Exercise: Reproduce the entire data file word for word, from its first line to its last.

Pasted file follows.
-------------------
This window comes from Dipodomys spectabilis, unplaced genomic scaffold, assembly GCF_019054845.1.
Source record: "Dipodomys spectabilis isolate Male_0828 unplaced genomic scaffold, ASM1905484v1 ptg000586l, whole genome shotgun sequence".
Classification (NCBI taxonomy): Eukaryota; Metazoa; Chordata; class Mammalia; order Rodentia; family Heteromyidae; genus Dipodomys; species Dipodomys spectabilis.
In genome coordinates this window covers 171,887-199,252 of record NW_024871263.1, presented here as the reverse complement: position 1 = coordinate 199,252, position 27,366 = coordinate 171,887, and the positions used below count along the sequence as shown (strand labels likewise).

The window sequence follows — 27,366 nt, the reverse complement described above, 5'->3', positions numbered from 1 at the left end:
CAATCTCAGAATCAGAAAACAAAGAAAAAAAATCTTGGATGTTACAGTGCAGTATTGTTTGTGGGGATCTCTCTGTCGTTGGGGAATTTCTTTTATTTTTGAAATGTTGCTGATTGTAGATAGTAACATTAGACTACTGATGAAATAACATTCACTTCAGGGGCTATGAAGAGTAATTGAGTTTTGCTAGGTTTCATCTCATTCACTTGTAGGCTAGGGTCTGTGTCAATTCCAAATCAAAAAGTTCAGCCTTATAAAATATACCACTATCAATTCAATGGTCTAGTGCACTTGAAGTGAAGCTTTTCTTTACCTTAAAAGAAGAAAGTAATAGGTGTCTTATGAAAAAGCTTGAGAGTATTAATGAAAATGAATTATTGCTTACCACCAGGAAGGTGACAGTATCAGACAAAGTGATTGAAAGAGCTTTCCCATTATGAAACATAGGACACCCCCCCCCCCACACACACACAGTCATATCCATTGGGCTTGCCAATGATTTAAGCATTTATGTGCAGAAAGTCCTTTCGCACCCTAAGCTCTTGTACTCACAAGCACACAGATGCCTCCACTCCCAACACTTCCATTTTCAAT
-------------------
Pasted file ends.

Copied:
This window comes from Dipodomys spectabilis, unplaced genomic scaffold, assembly GCF_019054845.1.
Source record: "Dipodomys spectabilis isolate Male_0828 unplaced genomic scaffold, ASM1905484v1 ptg000586l, whole genome shotgun sequence".
Classification (NCBI taxonomy): Eukaryota; Metazoa; Chordata; class Mammalia; order Rodentia; family Heteromyidae; genus Dipodomys; species Dipodomys spectabilis.
In genome coordinates this window covers 171,887-199,252 of record NW_024871263.1, presented here as the reverse complement: position 1 = coordinate 199,252, position 27,366 = coordinate 171,887, and the positions used below count along the sequence as shown (strand labels likewise).

The window sequence follows — 27,366 nt, the reverse complement described above, 5'->3', positions numbered from 1 at the left end:
CAATCTCAGAATCAGAAAACAAAGAAAAAAAATCTTGGATGTTACAGTGCAGTATTGTTTGTGGGGATCTCTCTGTCGTTGGGGAATTTCTTTTATTTTTGAAATGTTGCTGATTGTAGATAGTAACATTAGACTACTGATGAAATAACATTCACTTCAGGGGCTATGAAGAGTAATTGAGTTTTGCTAGGTTTCATCTCATTCACTTGTAGGCTAGGGTCTGTGTCAATTCCAAATCAAAAAGTTCAGCCTTATAAAATATACCACTATCAATTCAATGGTCTAGTGCACTTGAAGTGAAGCTTTTCTTTACCTTAAAAGAAGAAAGTAATAGGTGTCTTATGAAAAAGCTTGAGAGTATTAATGAAAATGAATTATTGCTTACCACCAGGAAGGTGACAGTATCAGACAAAGTGATTGAAAGAGCTTTCCCATTATGAAACATAGGACACCCCCCCCCCCACACACACACAGTCATATCCATTGGGCTTGCCAATGATTTAAGCATTTATGTGCAGAAAGTCCTTTCGCACCCTAAGCTCTTGTACTCACAAGCACACAGATGCCTCCACTCCCAACACTTCCATTTTCAAT